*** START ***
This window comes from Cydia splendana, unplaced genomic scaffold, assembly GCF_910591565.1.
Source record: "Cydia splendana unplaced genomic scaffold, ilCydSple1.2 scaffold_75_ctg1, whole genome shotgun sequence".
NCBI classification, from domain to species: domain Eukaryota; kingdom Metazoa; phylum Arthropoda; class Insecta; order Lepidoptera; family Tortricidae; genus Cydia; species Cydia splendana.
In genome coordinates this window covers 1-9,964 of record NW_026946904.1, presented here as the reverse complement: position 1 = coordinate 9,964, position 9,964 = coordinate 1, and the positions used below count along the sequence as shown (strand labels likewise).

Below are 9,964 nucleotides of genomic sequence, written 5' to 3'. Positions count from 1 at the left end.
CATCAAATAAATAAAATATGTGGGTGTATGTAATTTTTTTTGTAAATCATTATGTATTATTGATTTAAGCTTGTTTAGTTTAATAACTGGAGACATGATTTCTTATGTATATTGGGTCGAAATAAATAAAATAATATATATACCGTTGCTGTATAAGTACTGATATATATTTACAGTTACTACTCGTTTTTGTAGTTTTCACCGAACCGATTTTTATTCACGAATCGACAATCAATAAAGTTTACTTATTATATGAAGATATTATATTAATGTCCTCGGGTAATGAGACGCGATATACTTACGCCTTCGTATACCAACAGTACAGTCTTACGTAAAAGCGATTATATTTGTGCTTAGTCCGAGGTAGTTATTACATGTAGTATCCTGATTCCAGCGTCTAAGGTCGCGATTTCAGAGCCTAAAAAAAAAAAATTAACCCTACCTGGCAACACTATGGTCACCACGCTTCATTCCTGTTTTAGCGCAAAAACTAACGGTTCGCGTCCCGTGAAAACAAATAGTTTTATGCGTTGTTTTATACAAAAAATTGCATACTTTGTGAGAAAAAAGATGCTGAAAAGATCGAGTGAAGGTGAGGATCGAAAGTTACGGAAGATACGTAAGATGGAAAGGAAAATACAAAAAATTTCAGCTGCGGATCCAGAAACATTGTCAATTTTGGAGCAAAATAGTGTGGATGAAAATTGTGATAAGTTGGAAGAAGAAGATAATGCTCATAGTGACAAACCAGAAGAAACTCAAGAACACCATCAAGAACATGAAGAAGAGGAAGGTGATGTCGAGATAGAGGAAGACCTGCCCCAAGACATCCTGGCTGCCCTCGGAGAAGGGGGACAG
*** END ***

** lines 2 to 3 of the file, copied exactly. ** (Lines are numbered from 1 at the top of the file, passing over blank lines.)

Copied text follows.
Source record: "Cydia splendana unplaced genomic scaffold, ilCydSple1.2 scaffold_75_ctg1, whole genome shotgun sequence".
NCBI classification, from domain to species: domain Eukaryota; kingdom Metazoa; phylum Arthropoda; class Insecta; order Lepidoptera; family Tortricidae; genus Cydia; species Cydia splendana.